Recent amendments made to the Environmental Planning and Assessment Regulations 2000 renew some of the value of existing use rights.

Under the amended provisions:

  • an existing commercial use may be changed to another commercial use (including a commercial use that would otherwise be prohibited under the Act); and

  • an existing light industrial use may be changed to another light industrial use or a commercial use (including a light industrial use or commercial use that would otherwise be prohibited under the Act).

'Commercial use' includes office, business or retail premises.

However, an existing use can only be changed under these provisions where the change:

  1. involves only alterations or additions that are minor in nature; and

  2. does not involve an increase of more than 10% in the floor space of the premises associated with the existing use; and

  3. does not involve the rebuilding of the premises associated with the existing use; and

  4. does not involve a significant intensification of that existing use; and

  5. relates only to premises that have a floor space of less than 1,000 square metres.

The changes were introduced to respond to the situation that had arisen where many councils were interpreting the existing use regulations in a very narrow way, for example, not allowing a shop to be converted to another shop. That approach was inconsistent with a long line of case law, but the recent changes to the Regulations now make it abundantly clear that some flexibility is allowed.

Land And Environment Court Update

New Planning Principle: Alterations And Additions Involving Demolition

Commissioner Watts of the Land and Environment Court has announced a new planning principle essentially defining 'alterations and additions' to existing buildings.

A numerical figure has been placed on the extent to which the demolition of an existing building will comprise a development application relating to a new building as opposed to the alteration and addition of an existing building. The new principle specifically provides that:

"a development application to alter and add to a building will be taken to be that relating to a new building where more than half of the existing external fabric of the building is demolished. The area of the existing external fabric is taken to be the surface area of all the existing external walls, the roof measured in plan and the area of the lowest habitable floor."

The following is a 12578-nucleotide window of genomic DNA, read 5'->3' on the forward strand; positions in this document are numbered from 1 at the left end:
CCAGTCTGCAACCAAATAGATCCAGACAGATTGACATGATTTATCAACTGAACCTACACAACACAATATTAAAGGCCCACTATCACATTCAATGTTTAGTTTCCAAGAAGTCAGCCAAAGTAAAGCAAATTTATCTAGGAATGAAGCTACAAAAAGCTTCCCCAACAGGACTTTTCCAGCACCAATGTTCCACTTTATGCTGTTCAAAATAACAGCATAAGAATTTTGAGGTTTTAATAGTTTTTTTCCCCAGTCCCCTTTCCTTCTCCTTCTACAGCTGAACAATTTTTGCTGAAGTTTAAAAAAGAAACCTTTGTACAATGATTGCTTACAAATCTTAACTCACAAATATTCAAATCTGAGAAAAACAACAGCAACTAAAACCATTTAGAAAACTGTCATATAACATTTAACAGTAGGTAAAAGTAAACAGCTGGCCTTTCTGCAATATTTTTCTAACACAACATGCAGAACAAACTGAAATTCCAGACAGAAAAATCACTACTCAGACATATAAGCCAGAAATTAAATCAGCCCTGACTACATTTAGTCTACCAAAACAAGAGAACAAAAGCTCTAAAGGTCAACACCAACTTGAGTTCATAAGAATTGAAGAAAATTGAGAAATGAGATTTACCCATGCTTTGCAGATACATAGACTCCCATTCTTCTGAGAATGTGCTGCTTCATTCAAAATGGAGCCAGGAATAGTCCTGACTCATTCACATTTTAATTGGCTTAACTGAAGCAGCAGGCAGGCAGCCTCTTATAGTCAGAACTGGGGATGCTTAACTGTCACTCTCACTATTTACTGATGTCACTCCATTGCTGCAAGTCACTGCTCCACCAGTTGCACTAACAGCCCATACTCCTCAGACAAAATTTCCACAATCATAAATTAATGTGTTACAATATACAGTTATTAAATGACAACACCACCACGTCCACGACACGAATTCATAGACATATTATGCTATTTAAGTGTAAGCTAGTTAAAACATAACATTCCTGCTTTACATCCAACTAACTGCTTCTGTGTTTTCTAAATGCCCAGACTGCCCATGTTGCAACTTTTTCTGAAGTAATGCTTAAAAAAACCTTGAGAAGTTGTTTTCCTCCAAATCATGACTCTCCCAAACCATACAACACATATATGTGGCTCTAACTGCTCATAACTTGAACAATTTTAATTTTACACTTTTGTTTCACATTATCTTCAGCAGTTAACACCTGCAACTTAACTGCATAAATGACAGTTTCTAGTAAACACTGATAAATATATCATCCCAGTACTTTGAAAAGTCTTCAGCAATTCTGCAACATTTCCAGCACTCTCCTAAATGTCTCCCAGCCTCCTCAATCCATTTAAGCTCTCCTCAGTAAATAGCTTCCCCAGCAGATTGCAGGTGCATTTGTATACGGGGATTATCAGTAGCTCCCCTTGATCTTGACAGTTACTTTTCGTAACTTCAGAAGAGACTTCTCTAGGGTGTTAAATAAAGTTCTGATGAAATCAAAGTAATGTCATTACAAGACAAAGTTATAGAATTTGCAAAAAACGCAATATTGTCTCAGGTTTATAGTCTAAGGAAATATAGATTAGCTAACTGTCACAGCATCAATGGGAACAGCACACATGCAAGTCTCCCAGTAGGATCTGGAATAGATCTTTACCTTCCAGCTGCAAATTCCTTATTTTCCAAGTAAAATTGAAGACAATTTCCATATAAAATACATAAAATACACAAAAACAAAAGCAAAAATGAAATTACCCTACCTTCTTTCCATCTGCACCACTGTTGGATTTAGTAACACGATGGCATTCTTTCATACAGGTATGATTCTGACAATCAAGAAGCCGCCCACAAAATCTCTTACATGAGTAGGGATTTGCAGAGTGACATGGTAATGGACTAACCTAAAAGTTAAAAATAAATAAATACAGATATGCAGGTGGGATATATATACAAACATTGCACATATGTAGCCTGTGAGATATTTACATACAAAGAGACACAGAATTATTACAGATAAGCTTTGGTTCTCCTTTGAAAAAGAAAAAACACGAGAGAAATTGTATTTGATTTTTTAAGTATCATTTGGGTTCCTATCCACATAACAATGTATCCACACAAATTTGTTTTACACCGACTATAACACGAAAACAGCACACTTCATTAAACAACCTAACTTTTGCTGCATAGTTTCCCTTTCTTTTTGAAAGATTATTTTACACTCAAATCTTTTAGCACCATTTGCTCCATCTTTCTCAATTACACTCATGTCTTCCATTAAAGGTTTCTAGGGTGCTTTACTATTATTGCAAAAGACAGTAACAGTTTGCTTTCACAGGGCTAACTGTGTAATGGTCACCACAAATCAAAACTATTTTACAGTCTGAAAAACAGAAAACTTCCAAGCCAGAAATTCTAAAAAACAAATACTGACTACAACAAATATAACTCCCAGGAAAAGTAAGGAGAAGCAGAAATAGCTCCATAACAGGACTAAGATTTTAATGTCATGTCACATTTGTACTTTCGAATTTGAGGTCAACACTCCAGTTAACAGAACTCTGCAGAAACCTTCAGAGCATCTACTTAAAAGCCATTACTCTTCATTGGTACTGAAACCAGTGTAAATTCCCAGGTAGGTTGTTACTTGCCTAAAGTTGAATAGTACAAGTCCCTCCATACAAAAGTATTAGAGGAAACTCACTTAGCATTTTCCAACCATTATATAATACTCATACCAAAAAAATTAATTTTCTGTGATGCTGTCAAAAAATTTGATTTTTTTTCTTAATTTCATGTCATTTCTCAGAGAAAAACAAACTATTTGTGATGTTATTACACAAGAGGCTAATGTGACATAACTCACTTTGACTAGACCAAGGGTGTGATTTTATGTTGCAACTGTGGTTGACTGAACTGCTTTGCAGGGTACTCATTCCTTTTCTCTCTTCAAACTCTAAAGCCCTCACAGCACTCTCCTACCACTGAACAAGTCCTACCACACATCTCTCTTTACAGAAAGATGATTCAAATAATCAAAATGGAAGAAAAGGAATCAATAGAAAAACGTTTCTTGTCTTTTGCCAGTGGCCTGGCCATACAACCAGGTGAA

It is important to note that this principle does not apply to modification applications and so this principle does not apply to the test of whether an application is 'substantially the same'. The principle only applies to development applications for alterations and additions.

Nevertheless, this case is interesting as it inserts a numerical figure into the assessment of what comprises alterations and additions where previously, a qualitative and quantitative assessment was made based on the factual circumstances of the case. In doing so, the principle seems to create a rule more closely related to a 'standard' or 'control', or indeed a definition of 'alterations and additions' rather than a planning principle directed to the merits of an application. As such, it seems likely that the legality of the decision will be challenged in due course. If not, it will have significant implications where planning controls give concessions for development comprising alterations and additions in comparison to the treatment of applications for demolition and the construction of new buildings.


Anthony Whealy

t (02) 9931 4867


Isabella Ferguson

t (02) 9931 4929


The content of this article is intended to provide a general guide to the subject matter. Specialist advice should be sought about your specific circumstances.